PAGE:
Country

Djibouti

Explore historical and projected climate data, climate data by sector, impacts, key vulnerabilities and what adaptation measures are being taken. Explore the overview for a general context of how climate change is affecting Djibouti.

Current Climate Climatology

This page presents Djibouti's climate context for the current climatology, 1991-2020, derived from observed, historical data. Information should be used to build a strong understanding of current climate conditions in order to appreciate future climate scenarios and projected change. You can visualize data for the current climatology through spatial variation, the seasonal cycle, or as a time series. Analysis is available for both annual and seasonal data. Data presentation defaults to national-scale aggregation, however sub-national data aggregations can be accessed by clicking within a country, on a sub-national unit.  Other historical climatologies can be selected from the Time Period dropdown list. Data for  specific coordinates can be downloaded for in the Data Download page.

Observed, historical data is produced by the Climatic Research Unit (CRU) of University of East Anglia. Data is presented at a 0.5º x 0.5º (50km x 50km) resolution.

Loading...

Click on map to change chart data from country aggregated to site-specific data.

Printing...

Climate Data Historical

Djibouti has an arid tropical climate of semi-desert, except for the mountainous regions of the northern Gulf of Tadjourah. The country is characterized by high temperatures and high evaporation year-round. The country is particularly affected by low and irregular precipitation patterns. The climate is marked by two distinct seasons. The cool season (October-April) has mild temperatures ranging between 22°C and 30°C with relatively high humidity and sea winds. The hot and dry season (May to June and September to October) has high temperatures, which can range between 30°C and 40°C with often violent, hot and dry sand wind (khamsin). The wettest months are April, July, and August, with a monthly average of 30 mm. January, June and December are the driest months, with average rainfall of 10 mm or less. Rainfall is largely regulated by the Inter-Tropical Convergence Zone (ITCZ) and the climate is also susceptible to the impacts of the El Niño Southern Oscillation (ENSO). The country also experiences occasional catastrophic floods.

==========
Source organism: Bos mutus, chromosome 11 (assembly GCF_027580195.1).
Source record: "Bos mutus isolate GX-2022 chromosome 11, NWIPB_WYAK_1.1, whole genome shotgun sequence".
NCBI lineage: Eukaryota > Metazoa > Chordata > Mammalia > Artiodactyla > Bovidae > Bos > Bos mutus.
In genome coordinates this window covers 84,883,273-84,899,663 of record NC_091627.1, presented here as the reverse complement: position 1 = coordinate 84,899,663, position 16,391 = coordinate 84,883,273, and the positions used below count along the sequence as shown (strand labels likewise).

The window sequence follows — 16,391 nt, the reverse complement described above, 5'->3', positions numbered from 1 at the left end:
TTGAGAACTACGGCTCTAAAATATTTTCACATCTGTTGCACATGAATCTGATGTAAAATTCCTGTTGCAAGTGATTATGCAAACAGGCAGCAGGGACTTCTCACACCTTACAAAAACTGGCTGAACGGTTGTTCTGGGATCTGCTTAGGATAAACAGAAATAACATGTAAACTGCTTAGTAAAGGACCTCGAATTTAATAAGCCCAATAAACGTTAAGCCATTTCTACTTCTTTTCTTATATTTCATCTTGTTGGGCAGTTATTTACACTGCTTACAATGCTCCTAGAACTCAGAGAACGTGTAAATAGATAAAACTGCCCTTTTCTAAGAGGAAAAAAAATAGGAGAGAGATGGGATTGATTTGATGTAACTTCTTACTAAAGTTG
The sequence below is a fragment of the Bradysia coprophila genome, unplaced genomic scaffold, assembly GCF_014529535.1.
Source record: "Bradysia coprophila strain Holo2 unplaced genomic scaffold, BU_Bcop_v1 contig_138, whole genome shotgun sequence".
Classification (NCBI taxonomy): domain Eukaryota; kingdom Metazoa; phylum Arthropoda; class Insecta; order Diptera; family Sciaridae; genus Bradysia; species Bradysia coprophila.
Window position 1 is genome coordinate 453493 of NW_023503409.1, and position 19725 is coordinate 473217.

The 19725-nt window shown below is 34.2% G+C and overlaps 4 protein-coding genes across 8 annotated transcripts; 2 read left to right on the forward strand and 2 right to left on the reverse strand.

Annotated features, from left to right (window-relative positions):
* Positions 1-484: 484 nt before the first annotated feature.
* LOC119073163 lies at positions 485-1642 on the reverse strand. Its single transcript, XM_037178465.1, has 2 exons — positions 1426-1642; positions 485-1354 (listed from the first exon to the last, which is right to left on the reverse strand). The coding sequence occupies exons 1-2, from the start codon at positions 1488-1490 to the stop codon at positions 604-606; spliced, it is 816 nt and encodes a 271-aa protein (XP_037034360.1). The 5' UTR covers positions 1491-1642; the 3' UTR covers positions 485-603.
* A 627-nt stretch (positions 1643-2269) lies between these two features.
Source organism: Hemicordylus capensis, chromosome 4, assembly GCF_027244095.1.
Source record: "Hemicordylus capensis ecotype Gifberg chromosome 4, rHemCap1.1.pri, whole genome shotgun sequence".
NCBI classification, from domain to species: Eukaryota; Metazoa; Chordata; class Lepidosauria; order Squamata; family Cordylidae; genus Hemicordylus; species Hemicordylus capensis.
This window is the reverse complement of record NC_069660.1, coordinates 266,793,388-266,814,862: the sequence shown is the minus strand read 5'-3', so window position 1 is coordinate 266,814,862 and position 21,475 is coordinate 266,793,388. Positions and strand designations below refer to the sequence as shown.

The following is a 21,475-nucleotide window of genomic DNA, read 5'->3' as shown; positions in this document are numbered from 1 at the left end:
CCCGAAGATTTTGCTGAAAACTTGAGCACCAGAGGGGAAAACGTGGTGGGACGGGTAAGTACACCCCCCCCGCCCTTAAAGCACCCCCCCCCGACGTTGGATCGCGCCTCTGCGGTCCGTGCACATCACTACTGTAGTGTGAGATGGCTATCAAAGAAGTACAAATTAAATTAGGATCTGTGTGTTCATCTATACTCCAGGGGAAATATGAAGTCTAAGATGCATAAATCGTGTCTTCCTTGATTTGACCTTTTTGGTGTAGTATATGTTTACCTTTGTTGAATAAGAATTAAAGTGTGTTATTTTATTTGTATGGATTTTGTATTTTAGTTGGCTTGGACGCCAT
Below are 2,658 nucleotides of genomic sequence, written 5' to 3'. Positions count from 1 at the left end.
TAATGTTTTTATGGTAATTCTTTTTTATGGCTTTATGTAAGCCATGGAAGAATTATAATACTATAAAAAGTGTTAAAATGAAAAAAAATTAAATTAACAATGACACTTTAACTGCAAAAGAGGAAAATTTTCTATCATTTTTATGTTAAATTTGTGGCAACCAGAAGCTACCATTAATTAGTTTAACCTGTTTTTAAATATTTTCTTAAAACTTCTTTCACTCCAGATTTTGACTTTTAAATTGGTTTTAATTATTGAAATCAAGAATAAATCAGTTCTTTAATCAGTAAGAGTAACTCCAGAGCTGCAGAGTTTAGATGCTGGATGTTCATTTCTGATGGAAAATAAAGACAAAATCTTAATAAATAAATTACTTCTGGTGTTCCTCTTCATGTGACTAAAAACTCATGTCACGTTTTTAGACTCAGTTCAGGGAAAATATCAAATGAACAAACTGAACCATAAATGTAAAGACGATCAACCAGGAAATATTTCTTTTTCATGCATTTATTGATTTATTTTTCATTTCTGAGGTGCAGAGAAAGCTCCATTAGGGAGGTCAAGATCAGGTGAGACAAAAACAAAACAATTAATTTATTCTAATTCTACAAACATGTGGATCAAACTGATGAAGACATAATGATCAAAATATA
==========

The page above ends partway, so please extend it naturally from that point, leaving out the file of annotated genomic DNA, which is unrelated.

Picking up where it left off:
Temperature

  • Djibouti experienced temperature increase since the 1970s, with the southern and western regions observing the most significant temperature rise
  • An increase of between 0.5°C and 1.5°C has been observed in the absolute maximum monthly temperatures in the past three decades. The average increase in minimum temperature is 1.5°C and the increase is most significant in June and July.
  • The number of warm nights has increased dramatically. The greatest warming was observed during the summer hot season. A  reduction in cool nights and increase in warm nights since 1960 have been observed.

Precipitation

  • Precipitation in Djibouti is highly variable and overall, the country experiences very low levels of annual precipitation. Djibouti has experienced reduced water availability in some areas and increased periods of drought and dry spells.
  • Stronger precipitation events resulting in flash flooding in recent years has also been observed due to an increase in heavy precipitation events.
  • Djibouti has also experienced an increase in aridity across the country and intense droughts, the most significant occurring in 1989, 1994, 2004 and 2005.
  • Significant decrease in rainfall has been registered for the months of April-July since 1960.
  • Significant increase in rainfall has been registered for the months of January and October since 1960.
Loading...

Click on map to change chart data from country aggregated to site-specific data.

Printing...